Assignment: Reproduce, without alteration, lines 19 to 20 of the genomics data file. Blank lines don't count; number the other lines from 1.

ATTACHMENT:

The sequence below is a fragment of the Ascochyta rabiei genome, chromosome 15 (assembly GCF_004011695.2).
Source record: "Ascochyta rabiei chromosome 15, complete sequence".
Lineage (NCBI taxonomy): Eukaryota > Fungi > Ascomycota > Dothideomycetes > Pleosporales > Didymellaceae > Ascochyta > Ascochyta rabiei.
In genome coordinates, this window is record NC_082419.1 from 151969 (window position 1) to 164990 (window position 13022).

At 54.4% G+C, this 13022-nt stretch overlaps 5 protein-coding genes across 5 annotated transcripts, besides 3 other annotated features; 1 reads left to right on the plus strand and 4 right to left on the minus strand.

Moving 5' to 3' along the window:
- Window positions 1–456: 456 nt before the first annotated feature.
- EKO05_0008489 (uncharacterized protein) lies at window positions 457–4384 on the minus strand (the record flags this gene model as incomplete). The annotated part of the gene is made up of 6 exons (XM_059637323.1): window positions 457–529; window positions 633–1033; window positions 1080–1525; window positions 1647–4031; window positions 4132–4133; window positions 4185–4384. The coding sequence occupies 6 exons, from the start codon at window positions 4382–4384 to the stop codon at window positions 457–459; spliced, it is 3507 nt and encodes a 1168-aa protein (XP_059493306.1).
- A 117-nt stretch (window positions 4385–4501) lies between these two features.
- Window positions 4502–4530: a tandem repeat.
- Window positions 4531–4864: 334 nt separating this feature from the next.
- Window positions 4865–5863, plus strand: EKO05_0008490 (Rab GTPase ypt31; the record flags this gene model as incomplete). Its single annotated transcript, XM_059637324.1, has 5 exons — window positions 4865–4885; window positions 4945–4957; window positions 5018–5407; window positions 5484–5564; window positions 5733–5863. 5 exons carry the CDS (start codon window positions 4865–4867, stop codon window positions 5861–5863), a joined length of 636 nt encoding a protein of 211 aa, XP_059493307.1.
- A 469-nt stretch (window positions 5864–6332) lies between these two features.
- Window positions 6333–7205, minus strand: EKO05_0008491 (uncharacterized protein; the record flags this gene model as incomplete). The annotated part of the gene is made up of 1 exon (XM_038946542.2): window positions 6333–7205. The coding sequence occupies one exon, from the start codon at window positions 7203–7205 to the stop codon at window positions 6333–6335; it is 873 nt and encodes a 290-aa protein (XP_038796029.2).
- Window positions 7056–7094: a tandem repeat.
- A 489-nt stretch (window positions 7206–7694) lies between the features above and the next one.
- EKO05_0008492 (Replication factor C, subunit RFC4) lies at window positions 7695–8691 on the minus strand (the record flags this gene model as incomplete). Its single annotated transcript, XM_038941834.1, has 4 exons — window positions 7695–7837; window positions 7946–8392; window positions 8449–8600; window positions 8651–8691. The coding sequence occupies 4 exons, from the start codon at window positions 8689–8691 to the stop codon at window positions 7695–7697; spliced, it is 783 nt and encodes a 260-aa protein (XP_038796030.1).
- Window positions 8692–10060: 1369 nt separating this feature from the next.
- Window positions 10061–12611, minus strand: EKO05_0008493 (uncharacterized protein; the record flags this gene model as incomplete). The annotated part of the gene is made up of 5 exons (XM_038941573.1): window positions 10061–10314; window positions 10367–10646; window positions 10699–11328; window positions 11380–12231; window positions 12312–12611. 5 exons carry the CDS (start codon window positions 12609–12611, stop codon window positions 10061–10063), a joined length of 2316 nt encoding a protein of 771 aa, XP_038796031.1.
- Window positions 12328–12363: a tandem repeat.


- Window positions 10061–12611, minus strand: EKO05_0008493 (uncharacterized protein; the record flags this gene model as incomplete). The annotated part of the gene is made up of 5 exons (XM_038941573.1): window positions 10061–10314; window positions 10367–10646; window positions 10699–11328; window positions 11380–12231; window positions 12312–12611. 5 exons carry the CDS (start codon window positions 12609–12611, stop codon window positions 10061–10063), a joined length of 2316 nt encoding a protein of 771 aa, XP_038796031.1.
- Window positions 12328–12363: a tandem repeat.